Fear, Living with Uncertainty, and Cancer Recurrence
When you first get diagnosed with cancer, your world stops. My first thinking, eighteen years ago, was "What will happen to my children if I die?" I think that's the first question for parents, right? You have no clue what you're in for. You're at the mercy of your doctors and health care providers as far as your physical health is concerned...and if you're a believer, you're at God's mercy for the rest.
Somehow, you manage to make it to all your appointments, your surgery, through your recovery, and your treatment. And then it's over. It's like you're "sprung" from the prison of your disease. Sure, you have to go to your follow up appointments with your surgeon, your oncologist, in my case, my plastic surgeon. But the intense focus and attention that you and everyone else around you has put on your cancer for the past couple months eases up. And then you're faced with --- I know I was -- FEAR. The fear is of recurrence. Uncertainty. Did they get it all? Is it really out of my body? What if they didn't? What if I have to go through it again? I remember it being terrifying during my recovery from Round One all those years ago. A lumpectomy, lymph node dissection, and six weeks of daily radiation treatments left me little time or energy to think about anything else other than my family and surviving.
I remember making a point to walk every day, eat right, check myself, reading up on all the latest news on breast cancer. That's how I got started in doing the Avon Walk. I celebrated my 5 year "cure" by walking 60 miles during the first 3-day they had...from Santa Barbara to Malibu. My daughter was too young to join me at that time, so I did it on my own. It was very cleansing for me walking all those miles...just thinking, praying, praising. I had survived. But I think that was the beginning of letting go for me. They said if I could survive 5 years without recurrence, then I was "cured." I remember walking those painful steps on the third day feeling "alive" albeit with blisters...it just reinforced the fact that I was there. Crossing the finish line with my "sisters" in celebration. Seeing the faces of my children at the end - then 6 and 12 - and thinking that I had completed the journey. If I could survive 5 years without recurrence, then I was "cured." That's what I was told.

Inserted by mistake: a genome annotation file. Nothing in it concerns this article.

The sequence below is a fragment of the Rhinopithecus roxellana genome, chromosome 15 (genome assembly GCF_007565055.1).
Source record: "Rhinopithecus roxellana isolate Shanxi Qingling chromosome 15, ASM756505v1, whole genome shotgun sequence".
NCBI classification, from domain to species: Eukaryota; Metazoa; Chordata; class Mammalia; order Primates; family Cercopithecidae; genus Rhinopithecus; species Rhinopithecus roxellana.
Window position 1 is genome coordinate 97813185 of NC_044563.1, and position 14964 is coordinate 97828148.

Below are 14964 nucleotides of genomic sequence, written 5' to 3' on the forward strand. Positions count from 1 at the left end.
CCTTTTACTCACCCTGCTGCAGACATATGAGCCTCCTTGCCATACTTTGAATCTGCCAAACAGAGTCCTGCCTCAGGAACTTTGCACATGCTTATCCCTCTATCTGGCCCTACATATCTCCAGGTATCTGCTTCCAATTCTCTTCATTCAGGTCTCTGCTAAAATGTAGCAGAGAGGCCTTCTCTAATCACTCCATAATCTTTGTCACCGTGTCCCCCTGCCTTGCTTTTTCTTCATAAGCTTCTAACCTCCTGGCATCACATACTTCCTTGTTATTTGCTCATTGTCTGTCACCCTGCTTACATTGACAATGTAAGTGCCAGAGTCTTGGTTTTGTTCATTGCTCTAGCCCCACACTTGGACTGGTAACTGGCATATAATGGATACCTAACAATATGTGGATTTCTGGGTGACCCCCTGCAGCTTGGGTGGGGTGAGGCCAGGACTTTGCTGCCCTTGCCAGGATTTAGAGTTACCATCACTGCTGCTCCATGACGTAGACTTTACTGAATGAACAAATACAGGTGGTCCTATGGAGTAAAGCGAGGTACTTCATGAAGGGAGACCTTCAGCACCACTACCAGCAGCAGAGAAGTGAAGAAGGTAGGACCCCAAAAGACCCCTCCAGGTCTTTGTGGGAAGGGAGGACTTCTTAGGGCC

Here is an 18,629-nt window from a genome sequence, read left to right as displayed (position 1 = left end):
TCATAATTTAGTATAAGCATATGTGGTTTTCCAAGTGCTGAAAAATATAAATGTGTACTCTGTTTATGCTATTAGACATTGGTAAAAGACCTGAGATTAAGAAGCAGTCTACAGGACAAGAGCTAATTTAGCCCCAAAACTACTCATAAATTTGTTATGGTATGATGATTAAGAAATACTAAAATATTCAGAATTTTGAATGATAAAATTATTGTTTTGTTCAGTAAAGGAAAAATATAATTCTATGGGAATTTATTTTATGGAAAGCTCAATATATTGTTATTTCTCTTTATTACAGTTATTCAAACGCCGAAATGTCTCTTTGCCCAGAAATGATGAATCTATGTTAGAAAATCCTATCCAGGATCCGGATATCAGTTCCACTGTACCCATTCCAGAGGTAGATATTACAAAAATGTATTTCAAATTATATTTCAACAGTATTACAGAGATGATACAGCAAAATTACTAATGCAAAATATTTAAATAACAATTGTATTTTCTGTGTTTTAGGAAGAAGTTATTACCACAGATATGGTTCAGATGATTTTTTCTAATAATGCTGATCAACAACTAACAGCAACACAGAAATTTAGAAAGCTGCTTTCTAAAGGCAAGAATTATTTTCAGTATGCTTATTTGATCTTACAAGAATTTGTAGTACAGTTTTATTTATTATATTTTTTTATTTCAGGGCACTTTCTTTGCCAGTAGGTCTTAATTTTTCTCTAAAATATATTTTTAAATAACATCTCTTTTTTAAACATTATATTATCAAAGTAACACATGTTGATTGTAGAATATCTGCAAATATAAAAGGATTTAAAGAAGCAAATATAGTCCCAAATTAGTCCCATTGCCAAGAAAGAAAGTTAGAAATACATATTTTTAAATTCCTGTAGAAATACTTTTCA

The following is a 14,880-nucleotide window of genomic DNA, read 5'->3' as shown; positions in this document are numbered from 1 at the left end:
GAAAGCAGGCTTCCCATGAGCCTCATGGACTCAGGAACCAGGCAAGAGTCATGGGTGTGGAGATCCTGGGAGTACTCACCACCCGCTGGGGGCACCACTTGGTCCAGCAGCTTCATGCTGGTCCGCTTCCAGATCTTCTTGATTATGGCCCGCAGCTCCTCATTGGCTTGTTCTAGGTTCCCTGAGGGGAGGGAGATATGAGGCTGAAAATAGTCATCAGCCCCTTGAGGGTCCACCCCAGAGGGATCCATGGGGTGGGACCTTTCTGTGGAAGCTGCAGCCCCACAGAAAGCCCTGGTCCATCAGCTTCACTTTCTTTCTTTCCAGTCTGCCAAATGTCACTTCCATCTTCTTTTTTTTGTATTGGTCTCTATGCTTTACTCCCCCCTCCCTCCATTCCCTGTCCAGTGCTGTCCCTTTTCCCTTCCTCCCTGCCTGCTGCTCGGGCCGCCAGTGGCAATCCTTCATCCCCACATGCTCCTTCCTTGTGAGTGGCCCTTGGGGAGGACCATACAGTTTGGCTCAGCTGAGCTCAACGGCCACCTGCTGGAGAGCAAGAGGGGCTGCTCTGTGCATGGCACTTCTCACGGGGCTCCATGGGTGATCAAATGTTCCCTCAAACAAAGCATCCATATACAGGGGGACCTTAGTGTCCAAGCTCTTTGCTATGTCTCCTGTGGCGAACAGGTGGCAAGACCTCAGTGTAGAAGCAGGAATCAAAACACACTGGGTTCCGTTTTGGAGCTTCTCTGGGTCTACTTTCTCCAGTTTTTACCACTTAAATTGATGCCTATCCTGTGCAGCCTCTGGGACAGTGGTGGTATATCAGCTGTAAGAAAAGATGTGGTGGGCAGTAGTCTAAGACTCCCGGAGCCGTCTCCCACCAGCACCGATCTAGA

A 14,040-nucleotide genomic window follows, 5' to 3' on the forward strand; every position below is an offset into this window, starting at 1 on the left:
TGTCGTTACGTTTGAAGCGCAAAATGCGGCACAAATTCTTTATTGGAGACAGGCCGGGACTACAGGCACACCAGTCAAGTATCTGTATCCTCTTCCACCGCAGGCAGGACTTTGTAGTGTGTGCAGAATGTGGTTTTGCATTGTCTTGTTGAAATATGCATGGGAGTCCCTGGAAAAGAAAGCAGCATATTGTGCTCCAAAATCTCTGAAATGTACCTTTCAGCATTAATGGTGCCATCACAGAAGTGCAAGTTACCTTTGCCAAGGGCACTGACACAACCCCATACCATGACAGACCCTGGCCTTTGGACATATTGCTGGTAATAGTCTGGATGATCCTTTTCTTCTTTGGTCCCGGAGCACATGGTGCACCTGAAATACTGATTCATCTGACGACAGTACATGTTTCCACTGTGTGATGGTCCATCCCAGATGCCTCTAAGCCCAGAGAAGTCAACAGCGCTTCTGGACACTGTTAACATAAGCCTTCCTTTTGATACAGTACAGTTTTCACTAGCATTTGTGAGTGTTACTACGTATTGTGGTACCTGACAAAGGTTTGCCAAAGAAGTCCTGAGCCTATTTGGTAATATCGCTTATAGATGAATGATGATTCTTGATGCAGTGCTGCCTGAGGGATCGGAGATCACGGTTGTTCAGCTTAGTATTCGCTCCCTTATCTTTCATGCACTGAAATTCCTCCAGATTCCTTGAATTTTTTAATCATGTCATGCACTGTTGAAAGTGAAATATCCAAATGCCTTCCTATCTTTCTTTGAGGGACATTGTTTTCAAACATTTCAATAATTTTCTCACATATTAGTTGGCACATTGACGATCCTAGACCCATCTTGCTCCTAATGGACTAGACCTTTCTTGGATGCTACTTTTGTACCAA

But that's only cured of recurrence of the SAME cancer. Not of other cancers. I had 18 years of great mammograms after my cancer. And then this year --- it's baaaaackk. But really, IT was not back. Because it wasn't the same cancer. It was a different cancer, but in the same breast. And then earlier in the year, in February, I had colon cancer. Totally unrelated to the breast cancer.
I guess what I'm saying here is this. Life is uncertain. And our health is uncertain too. Yes, there is a chance of recurrence after cancer. Doctors will talk in statistics. "You have a 5% chance of recurrence". "If you survive five years without recurrence, you can consider yourself cured." We cancer survivors are in this limbo. We don't really want to know if it's coming back. What we want to know is that it's NOT coming back. And no one can tell us that. In the beginning you live day to day. Then doctor's appointment to doctor's appointment. Month to month. And then you celebrate your wellness anniversaries. The fear is always inside there. It's that little apprehension when you're opening up your screening results. But you can't let that take over. Remember: I may have cancer; but cancer doesn't have me.
So what do we do then? You just put on your big girl panties and deal with it! You can't just stop living your life because of the fear. Life will go on. So enjoy every single day. Don't stress over the small stuff (because it's all small stuff). When you're walking, look around you. Find the bird's nests in the trees. Look at the shapes and colors of God's creation, and breathe in the smell of the air. Go ahead, pick a dandelion and blow! Launch the seeds! This is life. It's happening right now. Don't miss it because of fear or worry, because honestly, you're missing RIGHT NOW by worrying about the future. Relax. Let go of the cancer. Think good thoughts. Surround yourself with beauty: nature, music, family, friends, love, laughter, a nice glass of wine, or a good cup of coffee. Celebrate not just the milestones, but the day to day, ordinary of life. Take good care of yourself. Do your best. Say your prayers. And believe in your wellness!
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